hey buddy, you wanna talk about it?

WAY BACK IN 1974, I did a favor for a friend: he was man­aging a small restau­rant on Wyoming Av­enue in Forty Fort and needed the day off. One of his re­spon­si­bil­i­ties as man­ager was to tend the bar, which is what I did that day. This was not a drinker’s bar—the ma­jority of drinks were to ac­com­pany a lunch or dinner.

I was 23, still a kid. There was a young man not more than a few years older than me sit­ting at the end of the bar when I came in. He was wearing a med­ical outfit, and he looked like a nurse at a time when male nurses were a novelty.

Nursing a drink.

De­spon­dent. That was im­me­di­ately obvious.

After a while I walked over and asked him what was wrong.

“Hey, buddy,” asked the bar­tender, “you wanna talk about it?”

He looked at me and said, “Do you know what the rate of Cae­sarean sec­tions is in the United States?”

“No.”

He looked at me and said, “It’s be­tween 20 and 40% in a lot of Amer­ican hos­pi­tals. You got that? Twenty thirty forty per­cent of the births in this country are C-sections! I just got back from working in a hos­pital in Sweden for a year. You wanna know what the rate of C-sections is there?”

“What?”

He looked at me and said, “Less than five percent!”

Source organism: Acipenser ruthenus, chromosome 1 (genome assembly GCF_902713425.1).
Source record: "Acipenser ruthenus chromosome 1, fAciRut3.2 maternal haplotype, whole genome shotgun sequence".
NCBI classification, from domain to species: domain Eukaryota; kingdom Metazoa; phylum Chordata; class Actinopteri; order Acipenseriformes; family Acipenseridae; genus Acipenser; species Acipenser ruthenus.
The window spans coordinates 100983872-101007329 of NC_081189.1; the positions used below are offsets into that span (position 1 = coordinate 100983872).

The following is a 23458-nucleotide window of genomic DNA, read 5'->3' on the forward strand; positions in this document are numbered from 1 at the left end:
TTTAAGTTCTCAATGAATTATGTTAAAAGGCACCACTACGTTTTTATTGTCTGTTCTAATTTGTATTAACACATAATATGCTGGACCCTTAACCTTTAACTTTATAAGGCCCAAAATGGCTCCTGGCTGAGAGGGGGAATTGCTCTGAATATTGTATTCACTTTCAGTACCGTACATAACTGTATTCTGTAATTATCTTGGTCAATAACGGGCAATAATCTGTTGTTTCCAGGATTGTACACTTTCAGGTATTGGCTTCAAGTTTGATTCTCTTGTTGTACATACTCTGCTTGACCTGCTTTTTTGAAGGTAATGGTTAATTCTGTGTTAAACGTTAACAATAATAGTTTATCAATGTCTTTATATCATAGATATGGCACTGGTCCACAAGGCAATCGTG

He was angry when he said it. 1

He took a sip of his drink, hook his head, and said, al­most to him­self, “One-tenth of ours!”

I was aware that ours was rel­a­tively high and rising com­pared to the rest of the in­dus­tri­al­ized world. But not like that!

He took a big sip of his drink.

His ex­pres­sion changed to res­ig­na­tion. “Now ask me what’s the number one cause of emer­gency C-sections in America.”

“What?”

He looked at me and said, “Be­cause the sur­geon is late for his tee-off on the golf course.”

I poured him an­other drink and one for myself …


Hey Buddy: photo of a despondent looking customer at a bar.

FEATURED IMAGE: About the photo at the top of this pageL yeah, he’s not in nurse blues, and he’s got a beer in­stead of a bourbon, but if this guy was sit­ting at my bar, I’d watch him with that first drink. Then I’d walk over, buy him his second drink, and ask, “Hey buddy, wanna talk about it?”



 

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For some reason this brings to mind a con­ver­sa­tion I had with a teacher of mine in high school along about 1977. He was re­tired mil­i­tary. Sur­vived WWII and had been to every country in the world ex­cept Russia and China (not easy coun­tries for an Amer­ican colonel to visit in those days!).

He was from the small southern town I had moved to just be­fore high school. Black guy who had come back to the in­te­grated south to make a dif­fer­ence (he gave up on the teaching part the fol­lowing year, died a few years after that).

He once told me that the United States was doomed to fail in the next cen­tury or so. I asked him why and he said:

“The coun­tries we’ll be com­peting with treat teachers like we treat doc­tors and treat doc­tors like we treat teachers.”

I haven’t seen much over the en­suing forty years to sug­gest he was wrong.

Funny I’ve been thinking about Mr. Broxton a lot lately. I think a few of our con­ver­sa­tions might make for good posts…Maybe not today (I’m off) but soon. Thanks for the encouragement!

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